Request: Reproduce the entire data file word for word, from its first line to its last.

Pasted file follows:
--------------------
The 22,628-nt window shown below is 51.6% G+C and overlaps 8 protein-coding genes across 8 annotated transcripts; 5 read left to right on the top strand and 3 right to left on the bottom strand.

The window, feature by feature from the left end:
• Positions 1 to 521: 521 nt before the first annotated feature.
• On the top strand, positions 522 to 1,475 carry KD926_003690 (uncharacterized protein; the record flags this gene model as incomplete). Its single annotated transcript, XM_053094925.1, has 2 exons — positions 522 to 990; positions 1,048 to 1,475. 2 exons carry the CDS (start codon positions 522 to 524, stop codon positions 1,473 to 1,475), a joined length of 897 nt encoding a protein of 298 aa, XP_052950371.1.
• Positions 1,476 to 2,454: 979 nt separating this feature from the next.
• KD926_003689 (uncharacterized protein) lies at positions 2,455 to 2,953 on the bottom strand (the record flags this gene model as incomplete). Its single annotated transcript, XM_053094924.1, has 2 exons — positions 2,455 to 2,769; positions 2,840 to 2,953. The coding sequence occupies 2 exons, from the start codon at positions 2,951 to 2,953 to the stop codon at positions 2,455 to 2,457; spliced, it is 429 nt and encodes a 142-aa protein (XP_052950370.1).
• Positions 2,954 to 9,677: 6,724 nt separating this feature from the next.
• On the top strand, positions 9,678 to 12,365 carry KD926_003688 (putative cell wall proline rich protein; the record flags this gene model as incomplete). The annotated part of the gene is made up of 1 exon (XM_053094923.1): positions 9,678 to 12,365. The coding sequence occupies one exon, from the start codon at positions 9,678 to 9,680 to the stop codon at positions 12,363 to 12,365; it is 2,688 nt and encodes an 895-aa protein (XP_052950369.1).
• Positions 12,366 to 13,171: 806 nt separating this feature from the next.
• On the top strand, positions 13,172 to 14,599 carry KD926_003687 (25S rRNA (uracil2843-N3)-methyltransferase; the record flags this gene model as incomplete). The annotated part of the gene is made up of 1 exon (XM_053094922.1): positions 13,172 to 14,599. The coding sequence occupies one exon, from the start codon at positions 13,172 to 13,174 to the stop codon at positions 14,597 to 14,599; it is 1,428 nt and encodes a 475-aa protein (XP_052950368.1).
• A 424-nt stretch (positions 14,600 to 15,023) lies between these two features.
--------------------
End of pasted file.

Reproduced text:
The 22,628-nt window shown below is 51.6% G+C and overlaps 8 protein-coding genes across 8 annotated transcripts; 5 read left to right on the top strand and 3 right to left on the bottom strand.

The window, feature by feature from the left end:
• Positions 1 to 521: 521 nt before the first annotated feature.
• On the top strand, positions 522 to 1,475 carry KD926_003690 (uncharacterized protein; the record flags this gene model as incomplete). Its single annotated transcript, XM_053094925.1, has 2 exons — positions 522 to 990; positions 1,048 to 1,475. 2 exons carry the CDS (start codon positions 522 to 524, stop codon positions 1,473 to 1,475), a joined length of 897 nt encoding a protein of 298 aa, XP_052950371.1.
• Positions 1,476 to 2,454: 979 nt separating this feature from the next.
• KD926_003689 (uncharacterized protein) lies at positions 2,455 to 2,953 on the bottom strand (the record flags this gene model as incomplete). Its single annotated transcript, XM_053094924.1, has 2 exons — positions 2,455 to 2,769; positions 2,840 to 2,953. The coding sequence occupies 2 exons, from the start codon at positions 2,951 to 2,953 to the stop codon at positions 2,455 to 2,457; spliced, it is 429 nt and encodes a 142-aa protein (XP_052950370.1).
• Positions 2,954 to 9,677: 6,724 nt separating this feature from the next.
• On the top strand, positions 9,678 to 12,365 carry KD926_003688 (putative cell wall proline rich protein; the record flags this gene model as incomplete). The annotated part of the gene is made up of 1 exon (XM_053094923.1): positions 9,678 to 12,365. The coding sequence occupies one exon, from the start codon at positions 9,678 to 9,680 to the stop codon at positions 12,363 to 12,365; it is 2,688 nt and encodes an 895-aa protein (XP_052950369.1).
• Positions 12,366 to 13,171: 806 nt separating this feature from the next.
• On the top strand, positions 13,172 to 14,599 carry KD926_003687 (25S rRNA (uracil2843-N3)-methyltransferase; the record flags this gene model as incomplete). The annotated part of the gene is made up of 1 exon (XM_053094922.1): positions 13,172 to 14,599. The coding sequence occupies one exon, from the start codon at positions 13,172 to 13,174 to the stop codon at positions 14,597 to 14,599; it is 1,428 nt and encodes a 475-aa protein (XP_052950368.1).
• A 424-nt stretch (positions 14,600 to 15,023) lies between these two features.